economic progress. it tripled the size of its economy, crippled the standard of living of ordinary people, in spite of this progress, we see this demonstration. why? because people don't want just bread-and-butter, they want freedom. they want human rights, civic rights, democracy, rule of law. they want to take part in the decisionmaking, whether it is the future of the party in istanbul or the future of their country. for mr. erdogan, in my view, a wake-up call. therapy can go on the way to work, more democracy, on the way to europe, or turkey can slip into the politics situation that is developing in the middle east. therapy needs a new constitution not because of the e.u. but because of the democracy and development of turkish society and turkish economy. in this process of creating a new constitution not only the ruling party but the opposition should be included. the civil society, the journalists, the lawyers, everybody who is willing to take part and in this process, needs our help because if we let this not only for us, very important country to slipped down this slippery slope,
in this that america is in a global battle for capital and labor. if we're going to grow the economy in the united states at the rates he would talk about historical through our lifetime then we have got to have more labor. not only high skilled labor like science and technology and engineering and math but it is critical to increase the of h1-b visa and also start to do a better job to raise american kids to get the master's and ph.d. engineering and physics but in the short term and in the midterm lot of the labor costs to come from other countries and we are so blessed that our university system is a magnet for the best in the world when it kid gets a ph.d. in engineering from mississippi state we should staple a green card to his diploma because if not he will go home to mom buy and hire 800 people were if we let him he would much rather stay here and it is almost universally accepted that we have the other essentials labor that is not a phd. california that biggest agricultural state more than half of the farm is here illegally and only 4% are here on the special agricultural be said because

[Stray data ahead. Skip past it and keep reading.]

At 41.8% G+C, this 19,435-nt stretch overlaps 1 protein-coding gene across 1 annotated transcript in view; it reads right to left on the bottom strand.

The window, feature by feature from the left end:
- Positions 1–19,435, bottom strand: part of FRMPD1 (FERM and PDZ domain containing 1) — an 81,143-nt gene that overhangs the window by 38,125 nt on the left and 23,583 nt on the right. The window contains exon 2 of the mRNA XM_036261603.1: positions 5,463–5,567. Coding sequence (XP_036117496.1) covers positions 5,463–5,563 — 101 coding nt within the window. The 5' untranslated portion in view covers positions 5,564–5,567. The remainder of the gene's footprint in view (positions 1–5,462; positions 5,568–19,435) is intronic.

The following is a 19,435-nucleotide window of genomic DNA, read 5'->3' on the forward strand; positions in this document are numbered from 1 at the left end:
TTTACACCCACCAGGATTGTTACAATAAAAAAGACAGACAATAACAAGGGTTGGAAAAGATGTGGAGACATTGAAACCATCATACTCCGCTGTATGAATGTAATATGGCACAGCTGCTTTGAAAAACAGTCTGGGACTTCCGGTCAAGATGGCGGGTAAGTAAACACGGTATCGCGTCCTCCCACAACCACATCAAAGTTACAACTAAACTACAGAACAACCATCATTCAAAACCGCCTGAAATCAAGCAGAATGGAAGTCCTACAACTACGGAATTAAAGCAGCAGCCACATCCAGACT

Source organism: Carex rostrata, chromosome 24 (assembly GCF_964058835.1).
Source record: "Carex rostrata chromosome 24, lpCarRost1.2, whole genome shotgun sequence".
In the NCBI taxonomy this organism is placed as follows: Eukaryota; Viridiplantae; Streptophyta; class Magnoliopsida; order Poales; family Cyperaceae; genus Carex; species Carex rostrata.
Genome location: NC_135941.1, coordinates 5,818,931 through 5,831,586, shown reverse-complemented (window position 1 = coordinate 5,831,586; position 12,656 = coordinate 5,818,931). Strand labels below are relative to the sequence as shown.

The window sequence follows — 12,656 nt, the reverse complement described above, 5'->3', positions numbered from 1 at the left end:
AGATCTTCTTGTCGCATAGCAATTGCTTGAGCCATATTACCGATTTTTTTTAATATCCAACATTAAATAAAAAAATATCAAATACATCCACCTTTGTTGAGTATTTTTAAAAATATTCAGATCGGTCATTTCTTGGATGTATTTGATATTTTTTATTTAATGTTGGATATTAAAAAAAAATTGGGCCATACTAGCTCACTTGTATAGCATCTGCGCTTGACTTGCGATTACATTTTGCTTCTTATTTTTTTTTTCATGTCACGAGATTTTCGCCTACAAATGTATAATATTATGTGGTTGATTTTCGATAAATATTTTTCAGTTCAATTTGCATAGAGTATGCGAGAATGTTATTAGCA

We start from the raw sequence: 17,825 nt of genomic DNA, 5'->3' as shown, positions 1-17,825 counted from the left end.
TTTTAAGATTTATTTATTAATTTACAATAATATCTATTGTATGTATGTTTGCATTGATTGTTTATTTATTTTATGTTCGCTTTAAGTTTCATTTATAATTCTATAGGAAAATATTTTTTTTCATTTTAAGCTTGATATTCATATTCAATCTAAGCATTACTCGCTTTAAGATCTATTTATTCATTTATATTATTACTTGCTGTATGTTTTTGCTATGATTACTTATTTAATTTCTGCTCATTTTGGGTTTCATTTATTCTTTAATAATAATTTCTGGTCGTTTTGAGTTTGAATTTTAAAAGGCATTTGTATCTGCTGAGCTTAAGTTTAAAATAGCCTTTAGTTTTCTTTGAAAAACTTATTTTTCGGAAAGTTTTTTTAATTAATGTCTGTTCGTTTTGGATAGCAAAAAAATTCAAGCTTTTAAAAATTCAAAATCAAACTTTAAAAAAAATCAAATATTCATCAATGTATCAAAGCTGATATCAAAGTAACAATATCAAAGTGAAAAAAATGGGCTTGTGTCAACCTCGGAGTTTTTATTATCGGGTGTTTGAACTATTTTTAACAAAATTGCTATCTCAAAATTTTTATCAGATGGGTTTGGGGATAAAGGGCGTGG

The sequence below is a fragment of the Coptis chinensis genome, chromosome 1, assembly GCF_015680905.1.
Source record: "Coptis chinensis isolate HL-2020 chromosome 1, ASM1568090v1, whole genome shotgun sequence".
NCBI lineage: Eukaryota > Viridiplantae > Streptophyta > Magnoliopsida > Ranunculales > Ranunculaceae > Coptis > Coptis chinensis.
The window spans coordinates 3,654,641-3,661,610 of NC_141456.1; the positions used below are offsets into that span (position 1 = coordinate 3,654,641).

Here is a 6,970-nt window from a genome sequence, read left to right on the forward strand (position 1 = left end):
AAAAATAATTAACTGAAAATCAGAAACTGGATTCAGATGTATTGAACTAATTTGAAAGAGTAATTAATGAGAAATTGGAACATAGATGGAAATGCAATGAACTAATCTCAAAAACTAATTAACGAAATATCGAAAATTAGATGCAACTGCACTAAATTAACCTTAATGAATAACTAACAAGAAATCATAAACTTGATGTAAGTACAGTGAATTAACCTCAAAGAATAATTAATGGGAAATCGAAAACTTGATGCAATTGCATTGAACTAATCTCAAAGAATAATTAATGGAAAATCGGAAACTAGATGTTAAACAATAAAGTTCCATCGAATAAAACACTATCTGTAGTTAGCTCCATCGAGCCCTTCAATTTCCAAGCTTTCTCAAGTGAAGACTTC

the detention facility at guantanamo bay, cuba. the latest data on the u.s. economy left something to be desired today. factory output barely rose in may, and consumer sentiment fell in june. wall street reacted with a friday sell-off. the dow jones industrial average lost nearly 106 points to close at 15,70. the nasdaq fell nearly 22 points to close at 3,423. for the week, both the dow and the nasdaq lost more than 1%. those are some of the day's major stories. now, back to judy. >> woodruff: today the city of detroit, and its creditors, were presented with a series of painful options. retired city workers were warned of significant cuts in pensions and health insurance and creditors were told the city won't be able to pay them back. the day started with an announcement that the government already defaulted on some debt. it got worse from there. ray suarez has the story. >> make the banks pay. >> suarez: a handful of protesters picketed outside the westin hotel this morning, while inside, detroit's emergency manager kevyn orr laid out a last-ditch plan to 150 creditors to accept pennies on the
we need to get the economy going and small businesses will do better. >> heather: and the answer depends on who you talk to and what stats they reference. you talk to bankers, they will show data released by independent businesses and that showed the null of employers difficulties securing a loan that it dropped six percent in may. then folks from the sba outstanding loans have declined 17% since 2008. so does kioyd down to the numbers? >> it does. it depends on what types of businesses you are in, what growth usual in, what part of united states you are in. it's not a simple answer. again, if we get the economy going, maybe a lot of businesses won't take out loans. small businesses, everybody should small business owner today. it is tough. and i was listening to leland, that is sort of what it is like to be a small business owner today. you have craziness going on, rising costs and rising taxes. it's very tough to be a small business owner. get your house in order to get a loan, it's a difficult thing. big companies seem to have an easier time at it because they can float notes